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Standing on the shore of the Solway Firth the following morning, with the hills of the Lake District rising through the haze, it was easy to imagine standing in the same place 400 million years earlier gazing across the closing Iapetus Ocean. We had started out at the eastern end of Gillfoot Bay and Alan challenged us to a simple task: “follow a layer of the rock until your feet get wet”. We duly did so and those paying attention avoided wet feet by following the layer around a tight angular fold. “How did that get here?” came the question, and so began a day of challenging geometry and enlightening insights. Showing how the rapidly changing nature of the rocks – from limestones to sandstones and even coals – directly reflected the modern environments – estuarine channels and sandbanks, to onshore mudflats – Alan began to elucidate the meaning of “the past is the key to the present”, interspersing geological truths with tales of pirates and witches. Following the coast, we were shown how fluid escape features in the rocks indicated the original vertical, as well as a range of slump structures and fossil organisms.

We drove on to Rockcliffe, observing the path of an esker en route, and hiking south for lunch on the cliff top at the edge of Auchencairn bay. We then descended to the shore to observe one of the principle basin-bounding faults, the North Solway fault. The first point of interest is that the cliff itself is the exhumed fault zone: the past is again the key to the present. The second point is that the fault is not a simple linear surface; in places it has been exploited by porphyry dykes and it is offset at intervals, the nature of which would become apparent later. Where exposed, the fault surface displays a range of puzzling features. Conglomerate containing locally derived angular and rounded cobbles infilling cracks in the porphyry and Silurian country rock, indicating that the modern ground surface closely parallels the Carboniferous ground surface, an inference confirmed by the nature and dip of the basin-fill sediments adjacent to the fault scarp. These again consist of angular conglomerates dipping steeply seaward, with minor syn-sedimentary faults, dewatering structures, and repeated marine transgressions typical of active normal faulting.

A further hike east past Gutcher’s Isle, where Gutcher attempted to leap across to the stack to impress a farmer’s daughter, with fatal consequences, led us to one of the most geologically spectacular sights of the trip. Here, the porphyry dyke traces a relay ramp between two sections of the North Solway Fault, sandwiching a section of Silurian sediments on the ramp. The path of the dyke beautifully illustrates how an apparently simple regional structure can result in local complexity; it was not hard to imagine the difficulties that would result from encountering such a change in a series of boreholes on site.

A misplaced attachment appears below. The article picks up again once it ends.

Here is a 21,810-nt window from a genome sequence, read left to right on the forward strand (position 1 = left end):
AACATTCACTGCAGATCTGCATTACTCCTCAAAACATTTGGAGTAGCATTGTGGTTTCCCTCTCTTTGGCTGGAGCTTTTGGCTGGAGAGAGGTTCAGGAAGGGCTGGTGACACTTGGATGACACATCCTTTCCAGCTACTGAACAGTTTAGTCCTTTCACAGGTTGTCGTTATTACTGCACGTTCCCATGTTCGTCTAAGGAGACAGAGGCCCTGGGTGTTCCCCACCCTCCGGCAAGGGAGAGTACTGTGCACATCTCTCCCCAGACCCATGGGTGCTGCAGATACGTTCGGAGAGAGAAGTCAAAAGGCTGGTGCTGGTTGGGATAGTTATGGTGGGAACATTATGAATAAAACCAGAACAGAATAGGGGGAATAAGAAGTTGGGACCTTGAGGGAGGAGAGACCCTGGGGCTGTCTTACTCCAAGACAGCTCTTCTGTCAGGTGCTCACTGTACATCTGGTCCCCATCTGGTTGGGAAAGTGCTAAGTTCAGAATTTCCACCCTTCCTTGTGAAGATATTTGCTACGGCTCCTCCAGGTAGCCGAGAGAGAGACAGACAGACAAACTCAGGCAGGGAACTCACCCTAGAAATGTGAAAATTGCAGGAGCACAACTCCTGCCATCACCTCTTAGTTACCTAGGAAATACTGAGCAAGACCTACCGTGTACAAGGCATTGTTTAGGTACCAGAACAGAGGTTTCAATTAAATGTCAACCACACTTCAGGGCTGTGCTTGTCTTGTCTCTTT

The Sunday morning once again started with a long coach journey west, to the far side of Auchencairn bay, along a spectacular cliff top path and down to a complex coastal section. Once again, the cliffs bound both the ancient and modern basins and a view along them, and hence along the basin margin, reveals the several offsets similar to those at Gutcher’s Isle, itself visible across Auchencairn bay. Traversing along the shoreline, footwall conglomerates are evident, interbedded with finer-grained marine sediments, again indicating the discontinuous nature of fault slip. The fault zone is brecciated as at Rockcliffe but here there are kinematic indicators for oblique slip. A steep scramble up the cliff led to lunch, and a return to study the interbedded sediments. The engineering implications of their variability, particularly in relation to water flow, is only too apparent.

The day ended with a visit to a former copper mine, its 40 m shaft covered only by a boulder. Mineralisation is common in these tectonic environments and was economically important in the area throughout Britain’s industrial heyday and may soon be so again, given the continued rise in demand for copper, gold and other metals.

We returned to Dumfries in time to see Murray victorious at Wimbledon and celebrated a challenging, insightful and thoroughly enjoyable trip.

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Engineering Group Photographic Competition 2013 – Results

Following entry shortlist and public vote, the winner is Adam Branson with his image entitled ‘In Colder Climes’.

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The results are below:

  1. Adam Branson – In Colder Climes (59%).
  2. Kevin Privett – Involutions (24%).
  3. James Wai – Underground Construction (17%).

Well done to Adam who will receive a free place at a future EGGS one day seminar of his choice and a Special Edition EGGS mug. Kevin Privett and James Wai will also receive Special Edition EGGS mugs.

Thanks to all who entered and don’t miss an opportunity to take a snap when in the field that could win the next photographic competition.